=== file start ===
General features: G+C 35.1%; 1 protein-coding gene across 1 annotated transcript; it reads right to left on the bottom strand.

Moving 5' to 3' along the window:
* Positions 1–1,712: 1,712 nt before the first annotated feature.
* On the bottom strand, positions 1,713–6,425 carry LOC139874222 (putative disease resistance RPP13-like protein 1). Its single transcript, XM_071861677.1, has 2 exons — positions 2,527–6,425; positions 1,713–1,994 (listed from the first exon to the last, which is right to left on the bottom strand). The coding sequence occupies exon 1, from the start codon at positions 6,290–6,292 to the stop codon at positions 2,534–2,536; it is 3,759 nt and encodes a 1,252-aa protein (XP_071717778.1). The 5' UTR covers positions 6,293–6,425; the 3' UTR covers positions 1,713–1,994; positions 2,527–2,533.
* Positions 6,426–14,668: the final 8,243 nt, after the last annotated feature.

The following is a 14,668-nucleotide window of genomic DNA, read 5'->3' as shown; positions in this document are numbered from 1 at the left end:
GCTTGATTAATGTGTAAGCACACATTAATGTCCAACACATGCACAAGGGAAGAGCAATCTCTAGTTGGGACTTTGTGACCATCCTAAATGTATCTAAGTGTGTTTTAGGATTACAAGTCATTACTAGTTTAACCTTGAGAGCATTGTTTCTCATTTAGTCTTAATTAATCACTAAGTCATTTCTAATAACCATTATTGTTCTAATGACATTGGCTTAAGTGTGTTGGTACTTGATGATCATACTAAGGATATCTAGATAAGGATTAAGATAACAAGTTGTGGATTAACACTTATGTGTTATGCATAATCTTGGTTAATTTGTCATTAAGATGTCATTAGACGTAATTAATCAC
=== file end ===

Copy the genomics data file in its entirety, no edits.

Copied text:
General features: G+C 35.1%; 1 protein-coding gene across 1 annotated transcript; it reads right to left on the bottom strand.

Moving 5' to 3' along the window:
* Positions 1–1,712: 1,712 nt before the first annotated feature.
* On the bottom strand, positions 1,713–6,425 carry LOC139874222 (putative disease resistance RPP13-like protein 1). Its single transcript, XM_071861677.1, has 2 exons — positions 2,527–6,425; positions 1,713–1,994 (listed from the first exon to the last, which is right to left on the bottom strand). The coding sequence occupies exon 1, from the start codon at positions 6,290–6,292 to the stop codon at positions 2,534–2,536; it is 3,759 nt and encodes a 1,252-aa protein (XP_071717778.1). The 5' UTR covers positions 6,293–6,425; the 3' UTR covers positions 1,713–1,994; positions 2,527–2,533.
* Positions 6,426–14,668: the final 8,243 nt, after the last annotated feature.

The following is a 14,668-nucleotide window of genomic DNA, read 5'->3' as shown; positions in this document are numbered from 1 at the left end:
GCTTGATTAATGTGTAAGCACACATTAATGTCCAACACATGCACAAGGGAAGAGCAATCTCTAGTTGGGACTTTGTGACCATCCTAAATGTATCTAAGTGTGTTTTAGGATTACAAGTCATTACTAGTTTAACCTTGAGAGCATTGTTTCTCATTTAGTCTTAATTAATCACTAAGTCATTTCTAATAACCATTATTGTTCTAATGACATTGGCTTAAGTGTGTTGGTACTTGATGATCATACTAAGGATATCTAGATAAGGATTAAGATAACAAGTTGTGGATTAACACTTATGTGTTATGCATAATCTTGGTTAATTTGTCATTAAGATGTCATTAGACGTAATTAATCAC